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Renaissance of the Dark Romantic Comedy‏

Romantic comedies are not typically my go-to genre when watching TV and movies. I’m more of a thriller, sci-fi or horror fan. But recently I’ve noticed that filmmakers and TV producers have been subversively putting the romantic comedy stamp on my favorite genres… in a very dark way.

Some possible spoilers ahead.

Take for example this year’s studio darling film Gone Girl. On the surface the movie is a twisting-turning psychological thriller. Scratch a little deeper and you get a commentary on the modern/post-modern marriage. But if you go one step further what you really have is a story about two pathologically perverted people who re-fall back in love by trying to destroy each other. Even at the end of the film, why doesn’t Nick (Ben Affleck’s character) spill the beans about what Amy’s done…? Not because he’s scared of her but because she’s scared he’s fallen back in love with her. Murder, kidnapping and lying have brought them back together. Forever…

Recent films Only Lovers Left Alive and Willow Creek also slyly use the framework of the horror genre to give a very dark portrayal of the comedy intrinsic to love. Only Lovers Left Alive follows two vampires who cannot seem to commit to anything in life except each other. They’re plagued (because love and immortality are just so existentially exhausting) by their undying love for each other and of course, blood. At the end of the film they comically feast on a young couple that looks like they should be in a typical romantic comedy.

Willow Creek on the other hand, gives us a bigfoot documentary made by an obsessive compulsive man and his agenda driven girlfriend on the surface, but just under that layer is a film about two buffoons who are so in love with each other that you’re almost rooting for them to die in the end. In essence they are the young couple that the vampires kill in Only Lovers Left Alive because in the world of the dark romantic comedy your prize for love is either death…or more love (maybe if Desi, Neil Patrick Harris’ character in Gone Girl had been a little less in love, he wouldn’t have had to die).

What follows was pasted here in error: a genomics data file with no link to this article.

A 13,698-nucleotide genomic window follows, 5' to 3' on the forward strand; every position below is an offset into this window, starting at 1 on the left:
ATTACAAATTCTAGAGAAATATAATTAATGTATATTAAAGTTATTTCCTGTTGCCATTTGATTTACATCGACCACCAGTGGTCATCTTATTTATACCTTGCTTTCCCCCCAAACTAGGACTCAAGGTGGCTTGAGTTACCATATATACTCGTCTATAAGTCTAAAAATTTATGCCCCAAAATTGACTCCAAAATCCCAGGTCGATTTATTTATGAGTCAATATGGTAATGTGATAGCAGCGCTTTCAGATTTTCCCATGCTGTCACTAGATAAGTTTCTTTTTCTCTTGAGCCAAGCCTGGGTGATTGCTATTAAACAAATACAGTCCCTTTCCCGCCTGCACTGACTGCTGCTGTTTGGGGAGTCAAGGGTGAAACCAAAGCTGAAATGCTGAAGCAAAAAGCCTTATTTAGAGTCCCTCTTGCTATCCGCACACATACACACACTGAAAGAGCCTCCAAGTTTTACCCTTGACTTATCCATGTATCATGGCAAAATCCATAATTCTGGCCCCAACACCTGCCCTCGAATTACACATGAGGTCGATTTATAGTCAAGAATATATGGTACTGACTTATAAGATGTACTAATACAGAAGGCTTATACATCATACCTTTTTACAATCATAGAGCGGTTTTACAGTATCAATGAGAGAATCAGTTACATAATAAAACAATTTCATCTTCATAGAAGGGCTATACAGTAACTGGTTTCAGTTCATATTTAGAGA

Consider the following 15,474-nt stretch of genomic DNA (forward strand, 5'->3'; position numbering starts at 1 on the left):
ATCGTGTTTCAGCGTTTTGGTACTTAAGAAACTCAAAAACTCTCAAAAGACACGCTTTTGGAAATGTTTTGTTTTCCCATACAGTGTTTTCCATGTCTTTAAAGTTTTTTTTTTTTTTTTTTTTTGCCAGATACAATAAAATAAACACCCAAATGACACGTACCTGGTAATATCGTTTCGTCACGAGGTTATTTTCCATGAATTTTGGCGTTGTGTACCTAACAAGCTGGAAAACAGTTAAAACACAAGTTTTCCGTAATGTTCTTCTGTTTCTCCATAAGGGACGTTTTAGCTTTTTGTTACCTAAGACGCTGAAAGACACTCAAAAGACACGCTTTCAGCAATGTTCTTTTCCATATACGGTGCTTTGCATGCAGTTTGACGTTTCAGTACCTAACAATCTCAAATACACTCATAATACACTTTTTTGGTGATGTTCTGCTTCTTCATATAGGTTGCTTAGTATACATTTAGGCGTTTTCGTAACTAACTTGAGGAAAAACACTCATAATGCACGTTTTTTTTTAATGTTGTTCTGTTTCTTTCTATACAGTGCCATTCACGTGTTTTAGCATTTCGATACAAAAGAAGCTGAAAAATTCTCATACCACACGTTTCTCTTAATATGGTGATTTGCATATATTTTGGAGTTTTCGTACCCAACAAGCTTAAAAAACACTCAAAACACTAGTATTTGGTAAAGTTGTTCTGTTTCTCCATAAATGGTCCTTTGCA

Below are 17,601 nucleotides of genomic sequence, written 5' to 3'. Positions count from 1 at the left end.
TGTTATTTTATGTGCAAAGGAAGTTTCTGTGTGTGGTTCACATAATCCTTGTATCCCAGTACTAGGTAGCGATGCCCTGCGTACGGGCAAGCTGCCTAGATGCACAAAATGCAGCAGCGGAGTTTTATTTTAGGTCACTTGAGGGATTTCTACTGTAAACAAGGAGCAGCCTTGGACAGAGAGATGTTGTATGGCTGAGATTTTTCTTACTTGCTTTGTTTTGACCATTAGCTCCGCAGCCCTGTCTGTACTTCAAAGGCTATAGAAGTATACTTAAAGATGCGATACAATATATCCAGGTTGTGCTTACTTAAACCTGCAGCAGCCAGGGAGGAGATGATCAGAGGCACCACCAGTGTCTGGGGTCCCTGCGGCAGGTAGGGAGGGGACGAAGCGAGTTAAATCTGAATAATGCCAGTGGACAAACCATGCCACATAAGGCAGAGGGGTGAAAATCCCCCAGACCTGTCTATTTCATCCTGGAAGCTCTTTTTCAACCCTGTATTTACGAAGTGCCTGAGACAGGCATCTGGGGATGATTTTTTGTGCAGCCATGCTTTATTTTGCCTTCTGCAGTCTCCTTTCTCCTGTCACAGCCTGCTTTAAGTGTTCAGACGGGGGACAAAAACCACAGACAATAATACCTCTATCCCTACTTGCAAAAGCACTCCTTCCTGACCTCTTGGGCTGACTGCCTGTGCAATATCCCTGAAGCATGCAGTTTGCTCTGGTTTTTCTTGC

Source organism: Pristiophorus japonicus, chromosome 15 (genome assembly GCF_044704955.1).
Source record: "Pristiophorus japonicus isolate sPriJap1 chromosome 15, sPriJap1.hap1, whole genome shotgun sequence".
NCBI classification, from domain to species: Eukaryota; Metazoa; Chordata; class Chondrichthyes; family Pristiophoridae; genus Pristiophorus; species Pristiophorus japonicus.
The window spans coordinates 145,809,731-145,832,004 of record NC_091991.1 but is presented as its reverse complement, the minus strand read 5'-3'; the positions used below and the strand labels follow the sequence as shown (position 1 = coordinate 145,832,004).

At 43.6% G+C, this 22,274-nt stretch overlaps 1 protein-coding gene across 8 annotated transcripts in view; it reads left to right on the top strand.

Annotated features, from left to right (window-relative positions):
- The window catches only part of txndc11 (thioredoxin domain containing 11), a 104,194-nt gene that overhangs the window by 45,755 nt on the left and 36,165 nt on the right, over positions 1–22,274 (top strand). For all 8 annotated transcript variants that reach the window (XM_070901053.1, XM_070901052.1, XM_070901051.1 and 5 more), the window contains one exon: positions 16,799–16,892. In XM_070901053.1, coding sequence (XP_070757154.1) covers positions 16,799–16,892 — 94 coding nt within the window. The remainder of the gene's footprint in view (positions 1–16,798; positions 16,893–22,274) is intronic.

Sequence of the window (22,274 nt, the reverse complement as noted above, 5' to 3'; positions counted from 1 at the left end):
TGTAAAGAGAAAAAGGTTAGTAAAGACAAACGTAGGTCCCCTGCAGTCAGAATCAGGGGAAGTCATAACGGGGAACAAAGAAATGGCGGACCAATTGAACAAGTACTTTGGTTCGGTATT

Even Showtime’s new expertly crafted The Affair is dark romantic comedy at its finest (it might also be a thriller but we’re still figuring that out). The entire conceit of the show is the multiple narratives, an intended wink to the dynamic any couples knows all too well… he said, she said.

Finally we have a show that can acknowledge that we all perceive love and our relationships differently. Of course the main characters are cheating on their significant others but hey, it wouldn’t be a dark romantic comedy if they were happily married sitting on the beach drinking piña coladas.

In many ways the dark romantic comedy isn’t new. Breakfast at Tiffany’s is basically about a prostitute and a kept man falling in love. The Apartment is about a man who whores out his integrity and place of residence and in return gets a woman with questionable morals as his reward.

In the past we used to gloss over the potentially dark aspects of traditional romantic comedies. Now we lay it all out there, even if we’re deep into a genre that might not be conducive to love and romance at first glance. We’ve become more honest with ourselves (and our romantic stories). The world is dark and scary. The person you love might be dark and scary too.

So what are these movies and shows trying to tell us?

Probably that love is the greatest and scariest thing that can ever happen to someone… which seems like a pretty darkly comical statement to me.

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